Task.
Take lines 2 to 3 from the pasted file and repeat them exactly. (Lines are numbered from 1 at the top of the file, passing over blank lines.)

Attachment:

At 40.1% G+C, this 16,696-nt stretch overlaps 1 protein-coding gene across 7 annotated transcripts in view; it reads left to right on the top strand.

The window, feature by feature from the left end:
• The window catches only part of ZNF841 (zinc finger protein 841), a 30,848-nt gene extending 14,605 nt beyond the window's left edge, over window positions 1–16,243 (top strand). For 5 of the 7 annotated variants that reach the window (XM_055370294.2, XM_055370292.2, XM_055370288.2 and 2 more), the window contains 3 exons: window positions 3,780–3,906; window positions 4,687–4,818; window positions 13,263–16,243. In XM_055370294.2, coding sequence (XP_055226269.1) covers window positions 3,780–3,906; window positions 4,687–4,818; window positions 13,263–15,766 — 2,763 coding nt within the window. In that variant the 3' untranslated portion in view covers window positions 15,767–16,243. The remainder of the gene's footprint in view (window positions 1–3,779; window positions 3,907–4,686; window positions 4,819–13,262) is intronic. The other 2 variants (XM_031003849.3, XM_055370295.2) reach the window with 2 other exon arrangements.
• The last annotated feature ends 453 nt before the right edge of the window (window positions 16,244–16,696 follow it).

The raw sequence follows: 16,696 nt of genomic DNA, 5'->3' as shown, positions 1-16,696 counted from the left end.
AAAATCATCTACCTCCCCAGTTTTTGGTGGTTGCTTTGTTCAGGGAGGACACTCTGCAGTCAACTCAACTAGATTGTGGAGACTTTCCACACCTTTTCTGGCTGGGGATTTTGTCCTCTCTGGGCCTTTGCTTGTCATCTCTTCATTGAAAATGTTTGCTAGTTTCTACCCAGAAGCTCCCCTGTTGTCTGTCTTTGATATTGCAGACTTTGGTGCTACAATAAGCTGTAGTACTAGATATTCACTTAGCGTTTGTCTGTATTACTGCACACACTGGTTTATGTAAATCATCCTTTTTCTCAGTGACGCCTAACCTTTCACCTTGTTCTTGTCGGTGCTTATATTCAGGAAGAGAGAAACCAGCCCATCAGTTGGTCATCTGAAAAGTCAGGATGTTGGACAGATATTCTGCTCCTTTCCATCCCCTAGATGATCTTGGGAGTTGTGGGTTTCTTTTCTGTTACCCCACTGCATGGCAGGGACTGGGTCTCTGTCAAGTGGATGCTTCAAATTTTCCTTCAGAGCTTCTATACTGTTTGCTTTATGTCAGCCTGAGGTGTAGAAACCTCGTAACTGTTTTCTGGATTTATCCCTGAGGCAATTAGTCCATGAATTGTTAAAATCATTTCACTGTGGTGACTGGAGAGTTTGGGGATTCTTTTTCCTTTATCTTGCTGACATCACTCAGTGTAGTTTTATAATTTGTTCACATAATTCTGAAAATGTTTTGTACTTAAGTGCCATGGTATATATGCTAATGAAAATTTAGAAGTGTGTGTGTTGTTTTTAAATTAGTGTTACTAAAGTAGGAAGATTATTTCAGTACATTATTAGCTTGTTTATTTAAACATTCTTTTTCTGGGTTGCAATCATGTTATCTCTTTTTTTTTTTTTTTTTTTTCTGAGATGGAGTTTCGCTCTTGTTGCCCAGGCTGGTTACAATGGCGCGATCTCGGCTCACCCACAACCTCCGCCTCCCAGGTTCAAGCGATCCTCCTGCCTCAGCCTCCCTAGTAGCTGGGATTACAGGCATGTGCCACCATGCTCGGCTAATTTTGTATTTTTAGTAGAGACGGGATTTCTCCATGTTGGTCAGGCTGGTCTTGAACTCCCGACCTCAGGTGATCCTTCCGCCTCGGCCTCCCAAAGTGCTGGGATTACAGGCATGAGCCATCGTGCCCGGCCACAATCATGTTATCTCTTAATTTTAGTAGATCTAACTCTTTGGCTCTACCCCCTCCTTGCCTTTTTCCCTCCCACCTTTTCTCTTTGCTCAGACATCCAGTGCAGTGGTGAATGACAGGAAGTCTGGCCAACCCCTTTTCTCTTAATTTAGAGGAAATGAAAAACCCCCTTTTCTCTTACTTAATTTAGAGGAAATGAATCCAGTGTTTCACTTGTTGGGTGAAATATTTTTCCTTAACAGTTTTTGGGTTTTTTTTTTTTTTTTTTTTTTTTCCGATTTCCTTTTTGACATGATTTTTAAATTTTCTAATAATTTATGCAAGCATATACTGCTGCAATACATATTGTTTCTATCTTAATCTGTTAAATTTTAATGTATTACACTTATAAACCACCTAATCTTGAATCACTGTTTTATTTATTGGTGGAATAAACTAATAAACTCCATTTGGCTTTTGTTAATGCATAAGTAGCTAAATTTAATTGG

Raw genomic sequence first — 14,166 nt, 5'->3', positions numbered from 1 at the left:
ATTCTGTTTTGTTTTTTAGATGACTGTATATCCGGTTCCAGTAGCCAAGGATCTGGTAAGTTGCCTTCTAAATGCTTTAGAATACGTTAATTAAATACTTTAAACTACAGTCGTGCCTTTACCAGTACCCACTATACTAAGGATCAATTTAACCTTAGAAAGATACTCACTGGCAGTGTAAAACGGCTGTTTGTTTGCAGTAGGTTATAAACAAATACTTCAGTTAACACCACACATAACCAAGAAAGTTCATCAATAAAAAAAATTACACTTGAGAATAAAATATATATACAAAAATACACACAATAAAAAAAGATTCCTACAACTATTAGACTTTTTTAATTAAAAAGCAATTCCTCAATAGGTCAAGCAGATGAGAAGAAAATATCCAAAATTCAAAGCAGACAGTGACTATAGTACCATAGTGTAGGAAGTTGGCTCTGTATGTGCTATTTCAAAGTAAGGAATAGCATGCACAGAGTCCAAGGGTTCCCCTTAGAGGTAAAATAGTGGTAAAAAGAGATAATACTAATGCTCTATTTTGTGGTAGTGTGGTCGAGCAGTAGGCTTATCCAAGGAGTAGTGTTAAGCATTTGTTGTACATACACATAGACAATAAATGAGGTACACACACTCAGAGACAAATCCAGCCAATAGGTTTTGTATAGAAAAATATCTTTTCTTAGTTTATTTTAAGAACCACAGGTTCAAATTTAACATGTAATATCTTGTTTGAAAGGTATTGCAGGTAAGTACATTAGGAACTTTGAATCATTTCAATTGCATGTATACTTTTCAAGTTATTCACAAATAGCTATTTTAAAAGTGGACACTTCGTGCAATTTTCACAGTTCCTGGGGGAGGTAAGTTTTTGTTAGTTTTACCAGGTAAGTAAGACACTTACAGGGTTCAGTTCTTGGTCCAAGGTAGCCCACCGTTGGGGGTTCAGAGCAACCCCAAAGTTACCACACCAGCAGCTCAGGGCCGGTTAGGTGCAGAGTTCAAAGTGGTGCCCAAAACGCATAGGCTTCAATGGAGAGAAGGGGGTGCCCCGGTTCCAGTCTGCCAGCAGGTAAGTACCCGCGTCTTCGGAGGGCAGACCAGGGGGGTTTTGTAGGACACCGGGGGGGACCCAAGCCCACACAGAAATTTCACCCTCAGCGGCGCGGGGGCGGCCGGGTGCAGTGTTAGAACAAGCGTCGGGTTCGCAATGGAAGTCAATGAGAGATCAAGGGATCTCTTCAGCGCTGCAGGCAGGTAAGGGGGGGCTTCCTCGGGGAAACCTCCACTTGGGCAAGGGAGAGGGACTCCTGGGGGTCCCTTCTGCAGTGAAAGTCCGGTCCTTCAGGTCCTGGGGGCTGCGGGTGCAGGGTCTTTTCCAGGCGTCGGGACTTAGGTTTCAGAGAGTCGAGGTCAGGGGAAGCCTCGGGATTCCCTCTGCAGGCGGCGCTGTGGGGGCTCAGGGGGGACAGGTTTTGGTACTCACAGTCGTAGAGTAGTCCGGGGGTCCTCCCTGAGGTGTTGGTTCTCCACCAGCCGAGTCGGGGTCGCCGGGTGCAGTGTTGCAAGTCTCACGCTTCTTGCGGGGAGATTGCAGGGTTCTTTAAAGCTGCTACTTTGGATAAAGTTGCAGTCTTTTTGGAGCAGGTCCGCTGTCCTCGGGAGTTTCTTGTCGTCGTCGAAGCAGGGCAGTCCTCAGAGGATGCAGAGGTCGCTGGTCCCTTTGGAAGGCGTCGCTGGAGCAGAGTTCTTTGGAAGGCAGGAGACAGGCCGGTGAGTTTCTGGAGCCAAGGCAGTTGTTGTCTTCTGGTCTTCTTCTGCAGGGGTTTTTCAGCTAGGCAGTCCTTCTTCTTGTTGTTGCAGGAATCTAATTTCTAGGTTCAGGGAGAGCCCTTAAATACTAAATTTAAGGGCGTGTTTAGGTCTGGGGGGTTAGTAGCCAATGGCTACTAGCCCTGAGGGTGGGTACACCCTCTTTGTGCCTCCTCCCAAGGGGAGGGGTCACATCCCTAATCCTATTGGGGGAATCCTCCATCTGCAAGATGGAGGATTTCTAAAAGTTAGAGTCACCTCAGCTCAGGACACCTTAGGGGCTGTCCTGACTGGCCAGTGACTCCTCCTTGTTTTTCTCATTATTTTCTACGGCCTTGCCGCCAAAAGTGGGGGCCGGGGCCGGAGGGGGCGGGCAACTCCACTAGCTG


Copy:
The window, feature by feature from the left end:
• The window catches only part of ZNF841 (zinc finger protein 841), a 30,848-nt gene extending 14,605 nt beyond the window's left edge, over window positions 1–16,243 (top strand). For 5 of the 7 annotated variants that reach the window (XM_055370294.2, XM_055370292.2, XM_055370288.2 and 2 more), the window contains 3 exons: window positions 3,780–3,906; window positions 4,687–4,818; window positions 13,263–16,243. In XM_055370294.2, coding sequence (XP_055226269.1) covers window positions 3,780–3,906; window positions 4,687–4,818; window positions 13,263–15,766 — 2,763 coding nt within the window. In that variant the 3' untranslated portion in view covers window positions 15,767–16,243. The remainder of the gene's footprint in view (window positions 1–3,779; window positions 3,907–4,686; window positions 4,819–13,262) is intronic. The other 2 variants (XM_031003849.3, XM_055370295.2) reach the window with 2 other exon arrangements.